EQT announced on Monday it will buy all of Rice Energy's shares in a deal worth $6.7 billion. After closing, EQT's output will total 3.6 billion cubic feet per day of natural gas, topping U.S. production by oil major Exxon Mobil and shale drilling pioneer Chesapeake Energy.
Shares of EQT Corp. were down about 9 percent to $53.51 on Monday. Rice Energy's stock price soared nearly 25 percent to $24.57 a share.
The acquisition extends EQT's footprint in the Marcellus and Utica shale regions. The area underlying Pennsylvania, Ohio and West Virginia is the epicenter of a boom in American natural gas produced through hydraulic fracturing, the process of injecting water, minerals and chemicals underground to free oil and gas from rock formations.
"This transaction brings together two of the top Marcellus and Utica producers to form a natural gas operating position that will be unmatched in the industry," EQT President and CEO Steve Schlotterbeck said in a statement.
EQT expects the deal to close in the final quarter of this year.
Most of the acreage EQT will acquire from Rice is contiguous to its existing holdings, so it will be able to produce more efficiently through horizontal drilling, the company said. This means EQT needs to drill fewer vertical wells because it can drill sideways into neighboring pockets of natural gas.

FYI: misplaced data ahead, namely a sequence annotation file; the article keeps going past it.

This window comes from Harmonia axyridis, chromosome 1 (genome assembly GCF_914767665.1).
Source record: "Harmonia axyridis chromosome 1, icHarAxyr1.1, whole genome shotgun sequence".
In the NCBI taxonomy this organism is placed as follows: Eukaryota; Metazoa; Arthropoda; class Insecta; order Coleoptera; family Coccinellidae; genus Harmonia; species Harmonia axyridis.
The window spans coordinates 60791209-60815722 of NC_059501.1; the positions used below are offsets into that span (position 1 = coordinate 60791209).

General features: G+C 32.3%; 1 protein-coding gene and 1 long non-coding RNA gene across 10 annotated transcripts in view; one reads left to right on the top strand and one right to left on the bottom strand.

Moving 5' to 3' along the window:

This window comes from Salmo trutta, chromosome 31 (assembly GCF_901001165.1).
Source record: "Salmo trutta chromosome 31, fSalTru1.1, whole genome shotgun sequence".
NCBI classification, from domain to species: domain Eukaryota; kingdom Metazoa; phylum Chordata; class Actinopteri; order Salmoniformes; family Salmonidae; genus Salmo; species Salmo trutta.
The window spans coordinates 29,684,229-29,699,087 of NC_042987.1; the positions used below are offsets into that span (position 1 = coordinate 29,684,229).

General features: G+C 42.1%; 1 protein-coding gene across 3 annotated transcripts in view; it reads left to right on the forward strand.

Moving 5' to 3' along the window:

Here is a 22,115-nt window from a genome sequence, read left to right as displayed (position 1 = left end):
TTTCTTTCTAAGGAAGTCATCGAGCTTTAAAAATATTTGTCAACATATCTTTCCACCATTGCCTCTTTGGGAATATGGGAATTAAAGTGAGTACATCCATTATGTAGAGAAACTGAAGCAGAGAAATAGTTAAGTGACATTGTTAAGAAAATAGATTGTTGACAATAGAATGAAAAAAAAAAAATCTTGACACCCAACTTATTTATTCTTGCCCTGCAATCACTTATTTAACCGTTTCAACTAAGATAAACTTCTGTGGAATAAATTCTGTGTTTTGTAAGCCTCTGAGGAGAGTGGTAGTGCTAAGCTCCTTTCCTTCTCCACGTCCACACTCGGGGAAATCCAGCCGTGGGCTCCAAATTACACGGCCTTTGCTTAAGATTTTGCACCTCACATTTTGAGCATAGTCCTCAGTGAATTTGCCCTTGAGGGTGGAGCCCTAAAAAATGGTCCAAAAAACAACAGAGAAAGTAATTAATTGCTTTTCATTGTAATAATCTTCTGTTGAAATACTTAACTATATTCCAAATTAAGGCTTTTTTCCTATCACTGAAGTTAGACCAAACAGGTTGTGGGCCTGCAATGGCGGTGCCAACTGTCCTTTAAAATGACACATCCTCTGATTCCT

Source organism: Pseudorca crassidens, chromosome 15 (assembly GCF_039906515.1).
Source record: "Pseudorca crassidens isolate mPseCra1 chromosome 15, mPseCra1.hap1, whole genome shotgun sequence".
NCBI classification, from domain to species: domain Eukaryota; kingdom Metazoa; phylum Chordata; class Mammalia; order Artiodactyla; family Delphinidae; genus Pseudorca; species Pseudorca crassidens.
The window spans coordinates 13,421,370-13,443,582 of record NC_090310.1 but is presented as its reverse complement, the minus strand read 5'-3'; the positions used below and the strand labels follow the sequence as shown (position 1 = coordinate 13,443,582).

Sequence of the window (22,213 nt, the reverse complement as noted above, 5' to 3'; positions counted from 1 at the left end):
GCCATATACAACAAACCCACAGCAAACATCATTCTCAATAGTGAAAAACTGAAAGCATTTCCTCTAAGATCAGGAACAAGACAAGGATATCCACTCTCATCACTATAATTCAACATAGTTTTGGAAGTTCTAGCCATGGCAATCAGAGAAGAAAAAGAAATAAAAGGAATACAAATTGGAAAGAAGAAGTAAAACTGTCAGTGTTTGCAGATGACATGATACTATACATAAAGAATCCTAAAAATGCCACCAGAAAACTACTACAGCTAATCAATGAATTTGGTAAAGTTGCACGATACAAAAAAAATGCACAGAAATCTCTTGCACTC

EQT appears to be "empire building," and it's unlikely another driller will submit a successful bid for Rice, according to Mizuho Securities. That is because EQT's footprint overlaps with Rice's in southwestern Pennsylvania and the two companies have similar midstream operations, which focus on transporting natural gas through the Appalachian region, according to Mizuho.
As part of the deal, EQT will acquire Rice's 92 percent interest in Rice Midstream GP Holdings. EQT already owns a 90 percent limited partner interest in EQT GP Holdings, which also operates transportation infrastructure through EQT Midstream Partners.
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